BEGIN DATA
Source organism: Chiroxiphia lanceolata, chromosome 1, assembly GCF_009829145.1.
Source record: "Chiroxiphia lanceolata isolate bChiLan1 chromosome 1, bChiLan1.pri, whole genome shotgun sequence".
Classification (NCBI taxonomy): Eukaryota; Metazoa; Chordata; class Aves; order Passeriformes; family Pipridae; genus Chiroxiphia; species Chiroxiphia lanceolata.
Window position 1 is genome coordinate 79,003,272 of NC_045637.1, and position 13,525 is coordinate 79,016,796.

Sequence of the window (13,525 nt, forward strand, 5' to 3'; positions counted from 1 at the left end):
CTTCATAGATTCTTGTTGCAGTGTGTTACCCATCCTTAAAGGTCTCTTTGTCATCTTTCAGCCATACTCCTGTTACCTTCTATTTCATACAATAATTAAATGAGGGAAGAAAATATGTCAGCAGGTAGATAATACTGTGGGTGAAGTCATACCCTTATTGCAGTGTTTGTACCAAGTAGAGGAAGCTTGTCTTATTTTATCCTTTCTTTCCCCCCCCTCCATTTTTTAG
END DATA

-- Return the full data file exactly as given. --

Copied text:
Source organism: Chiroxiphia lanceolata, chromosome 1, assembly GCF_009829145.1.
Source record: "Chiroxiphia lanceolata isolate bChiLan1 chromosome 1, bChiLan1.pri, whole genome shotgun sequence".
Classification (NCBI taxonomy): Eukaryota; Metazoa; Chordata; class Aves; order Passeriformes; family Pipridae; genus Chiroxiphia; species Chiroxiphia lanceolata.
Window position 1 is genome coordinate 79,003,272 of NC_045637.1, and position 13,525 is coordinate 79,016,796.

Sequence of the window (13,525 nt, forward strand, 5' to 3'; positions counted from 1 at the left end):
CTTCATAGATTCTTGTTGCAGTGTGTTACCCATCCTTAAAGGTCTCTTTGTCATCTTTCAGCCATACTCCTGTTACCTTCTATTTCATACAATAATTAAATGAGGGAAGAAAATATGTCAGCAGGTAGATAATACTGTGGGTGAAGTCATACCCTTATTGCAGTGTTTGTACCAAGTAGAGGAAGCTTGTCTTATTTTATCCTTTCTTTCCCCCCCCTCCATTTTTTAG